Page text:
Does vitamin K1 interact with other medications?

When taking blood thinners such as warfarin (also known as Coumadin), patients are usually advised not to take vitamin K1 and to stay away from foods that are high in vitamin K. In addition to these medications, vitamin K1 may also interact with antacids, certain antibiotics, and medications for cancer, seizures, and high cholesterol.

Who should not take vitamin K1?

Extra vitamin K1 can be detrimental to some people. Given that vitamin K promotes blood clotting, this is particularly true for those using blood thinners.

Individuals with intestinal issues, liver or gallbladder illness, and kidney disease on dialysis should also talk to their doctor about using vitamin K1.

Additionally, you might be told not to take vitamin K1 pills while pregnant because they can make an unborn child jaundiced.


What is vitamin K1 used for?

The main purposes of vitamin K1 are to improve blood clotting and stop excessive bleeding. On the other hand, a doctor might advise some people to take it as part of a heart health programme.

Do vitamins K1 and K2 do the same thing?

Despite having distinct dietary origins, vitamins K1 and K2 perform many of the same bodily tasks. However, compared to K1, K2 might be more effective at lowering the risk of heart disease. To be sure, more investigation is required.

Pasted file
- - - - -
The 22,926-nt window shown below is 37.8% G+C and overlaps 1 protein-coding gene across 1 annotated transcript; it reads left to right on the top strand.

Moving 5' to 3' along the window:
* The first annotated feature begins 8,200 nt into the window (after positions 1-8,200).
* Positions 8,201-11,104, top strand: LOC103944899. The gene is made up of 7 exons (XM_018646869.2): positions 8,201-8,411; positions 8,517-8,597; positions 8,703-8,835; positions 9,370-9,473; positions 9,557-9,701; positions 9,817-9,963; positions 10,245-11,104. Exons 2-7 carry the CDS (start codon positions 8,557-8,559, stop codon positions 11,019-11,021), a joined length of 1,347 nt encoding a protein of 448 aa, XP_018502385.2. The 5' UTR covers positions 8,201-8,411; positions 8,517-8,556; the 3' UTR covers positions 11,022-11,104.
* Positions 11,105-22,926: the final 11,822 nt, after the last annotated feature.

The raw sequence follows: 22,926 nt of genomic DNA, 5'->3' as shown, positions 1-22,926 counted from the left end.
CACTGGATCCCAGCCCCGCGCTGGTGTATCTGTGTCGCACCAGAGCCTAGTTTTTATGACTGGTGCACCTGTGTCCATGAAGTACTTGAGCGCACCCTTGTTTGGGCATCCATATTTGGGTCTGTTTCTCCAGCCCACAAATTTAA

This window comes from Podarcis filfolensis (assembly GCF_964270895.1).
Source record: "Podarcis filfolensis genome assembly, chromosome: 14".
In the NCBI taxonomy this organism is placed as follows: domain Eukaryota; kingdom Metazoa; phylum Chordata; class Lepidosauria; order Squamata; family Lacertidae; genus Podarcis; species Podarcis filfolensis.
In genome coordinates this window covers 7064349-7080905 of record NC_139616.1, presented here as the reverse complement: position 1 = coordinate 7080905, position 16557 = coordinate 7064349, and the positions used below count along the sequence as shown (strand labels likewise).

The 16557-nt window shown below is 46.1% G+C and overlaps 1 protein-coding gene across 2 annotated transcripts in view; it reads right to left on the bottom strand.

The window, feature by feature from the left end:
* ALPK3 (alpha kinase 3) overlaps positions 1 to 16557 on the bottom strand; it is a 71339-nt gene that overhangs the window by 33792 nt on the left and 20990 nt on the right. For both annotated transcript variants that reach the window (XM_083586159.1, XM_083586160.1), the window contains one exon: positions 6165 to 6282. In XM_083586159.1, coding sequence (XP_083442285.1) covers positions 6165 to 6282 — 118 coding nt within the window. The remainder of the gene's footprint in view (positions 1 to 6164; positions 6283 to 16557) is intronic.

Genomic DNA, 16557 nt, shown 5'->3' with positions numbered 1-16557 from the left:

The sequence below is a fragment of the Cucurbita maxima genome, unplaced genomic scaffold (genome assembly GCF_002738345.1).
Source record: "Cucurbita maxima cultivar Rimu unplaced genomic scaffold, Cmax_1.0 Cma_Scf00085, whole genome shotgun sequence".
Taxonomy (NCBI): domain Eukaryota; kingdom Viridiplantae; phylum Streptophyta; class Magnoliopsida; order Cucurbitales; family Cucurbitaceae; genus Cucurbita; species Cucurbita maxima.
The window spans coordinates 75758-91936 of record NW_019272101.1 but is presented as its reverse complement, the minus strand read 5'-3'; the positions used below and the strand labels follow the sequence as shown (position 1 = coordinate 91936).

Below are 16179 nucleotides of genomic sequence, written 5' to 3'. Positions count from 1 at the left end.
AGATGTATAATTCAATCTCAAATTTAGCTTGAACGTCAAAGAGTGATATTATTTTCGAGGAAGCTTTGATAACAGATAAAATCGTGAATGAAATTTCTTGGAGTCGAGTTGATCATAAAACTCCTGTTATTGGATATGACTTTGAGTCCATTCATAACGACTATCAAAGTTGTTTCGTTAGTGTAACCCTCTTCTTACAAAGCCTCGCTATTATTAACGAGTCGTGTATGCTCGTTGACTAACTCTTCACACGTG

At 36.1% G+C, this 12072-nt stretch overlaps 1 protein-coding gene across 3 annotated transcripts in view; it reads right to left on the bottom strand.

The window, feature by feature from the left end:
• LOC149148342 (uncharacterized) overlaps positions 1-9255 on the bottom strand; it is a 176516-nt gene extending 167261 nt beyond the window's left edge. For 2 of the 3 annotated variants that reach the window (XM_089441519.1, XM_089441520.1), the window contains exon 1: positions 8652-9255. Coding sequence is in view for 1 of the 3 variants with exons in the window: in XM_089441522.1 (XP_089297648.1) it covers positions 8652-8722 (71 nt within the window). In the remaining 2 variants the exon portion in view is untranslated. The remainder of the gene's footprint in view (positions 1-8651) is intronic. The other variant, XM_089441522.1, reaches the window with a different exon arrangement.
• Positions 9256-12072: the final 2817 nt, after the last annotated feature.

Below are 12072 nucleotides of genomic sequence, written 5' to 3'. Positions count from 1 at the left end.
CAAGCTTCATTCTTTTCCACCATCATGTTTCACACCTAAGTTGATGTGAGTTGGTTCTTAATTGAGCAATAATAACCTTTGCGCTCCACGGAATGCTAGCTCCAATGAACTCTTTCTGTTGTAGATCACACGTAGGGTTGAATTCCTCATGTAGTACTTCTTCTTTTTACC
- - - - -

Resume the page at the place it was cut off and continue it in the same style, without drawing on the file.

What food is highest in vitamin K1?

Kale and other dark leafy greens are among the foods highest in vitamin K1. One cup of cooked kale, for instance, has 1,062 micrograms, which is more than ten times the daily allowance.

Who should not take vitamin K1?

You shouldn't take vitamin K1 if you take certain drugs, such as blood thinners (which include warfarin, often known as Coumadin). Vitamin K should also be avoided by those with uncommon metabolic disorders that impair blood coagulation, such as glucose-6-phosphate dehydrogenase insufficiency.


The majority of people may get enough vitamin K1 from a balanced, healthful diet. Make sure to include a lot of dark green leafy vegetables in your diet. You should also consult your doctor if you think your levels may be too low.